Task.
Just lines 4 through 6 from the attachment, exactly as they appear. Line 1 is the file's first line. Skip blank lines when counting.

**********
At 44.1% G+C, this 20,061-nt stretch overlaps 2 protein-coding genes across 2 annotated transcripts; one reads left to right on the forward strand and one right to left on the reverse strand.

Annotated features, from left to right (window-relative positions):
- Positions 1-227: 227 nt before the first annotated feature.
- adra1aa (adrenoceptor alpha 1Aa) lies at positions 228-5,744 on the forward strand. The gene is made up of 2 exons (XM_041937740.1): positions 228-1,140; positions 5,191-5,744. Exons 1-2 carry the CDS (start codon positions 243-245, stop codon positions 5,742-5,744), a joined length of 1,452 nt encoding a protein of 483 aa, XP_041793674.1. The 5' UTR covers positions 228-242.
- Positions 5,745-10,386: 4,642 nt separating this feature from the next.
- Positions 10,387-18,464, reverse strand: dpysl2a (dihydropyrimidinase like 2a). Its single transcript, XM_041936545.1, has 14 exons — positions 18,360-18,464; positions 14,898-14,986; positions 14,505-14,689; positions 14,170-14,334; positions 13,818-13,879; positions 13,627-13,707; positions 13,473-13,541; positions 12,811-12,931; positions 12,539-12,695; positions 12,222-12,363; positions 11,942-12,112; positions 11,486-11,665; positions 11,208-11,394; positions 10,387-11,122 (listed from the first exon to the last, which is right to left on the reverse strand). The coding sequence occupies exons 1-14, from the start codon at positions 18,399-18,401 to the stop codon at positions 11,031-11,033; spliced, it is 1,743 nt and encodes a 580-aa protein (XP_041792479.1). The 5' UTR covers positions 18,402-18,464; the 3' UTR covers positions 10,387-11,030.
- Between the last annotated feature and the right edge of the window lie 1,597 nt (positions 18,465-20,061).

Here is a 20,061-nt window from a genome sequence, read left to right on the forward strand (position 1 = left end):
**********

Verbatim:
- adra1aa (adrenoceptor alpha 1Aa) lies at positions 228-5,744 on the forward strand. The gene is made up of 2 exons (XM_041937740.1): positions 228-1,140; positions 5,191-5,744. Exons 1-2 carry the CDS (start codon positions 243-245, stop codon positions 5,742-5,744), a joined length of 1,452 nt encoding a protein of 483 aa, XP_041793674.1. The 5' UTR covers positions 228-242.
- Positions 5,745-10,386: 4,642 nt separating this feature from the next.
- Positions 10,387-18,464, reverse strand: dpysl2a (dihydropyrimidinase like 2a). Its single transcript, XM_041936545.1, has 14 exons — positions 18,360-18,464; positions 14,898-14,986; positions 14,505-14,689; positions 14,170-14,334; positions 13,818-13,879; positions 13,627-13,707; positions 13,473-13,541; positions 12,811-12,931; positions 12,539-12,695; positions 12,222-12,363; positions 11,942-12,112; positions 11,486-11,665; positions 11,208-11,394; positions 10,387-11,122 (listed from the first exon to the last, which is right to left on the reverse strand). The coding sequence occupies exons 1-14, from the start codon at positions 18,399-18,401 to the stop codon at positions 11,031-11,033; spliced, it is 1,743 nt and encodes a 580-aa protein (XP_041792479.1). The 5' UTR covers positions 18,402-18,464; the 3' UTR covers positions 10,387-11,030.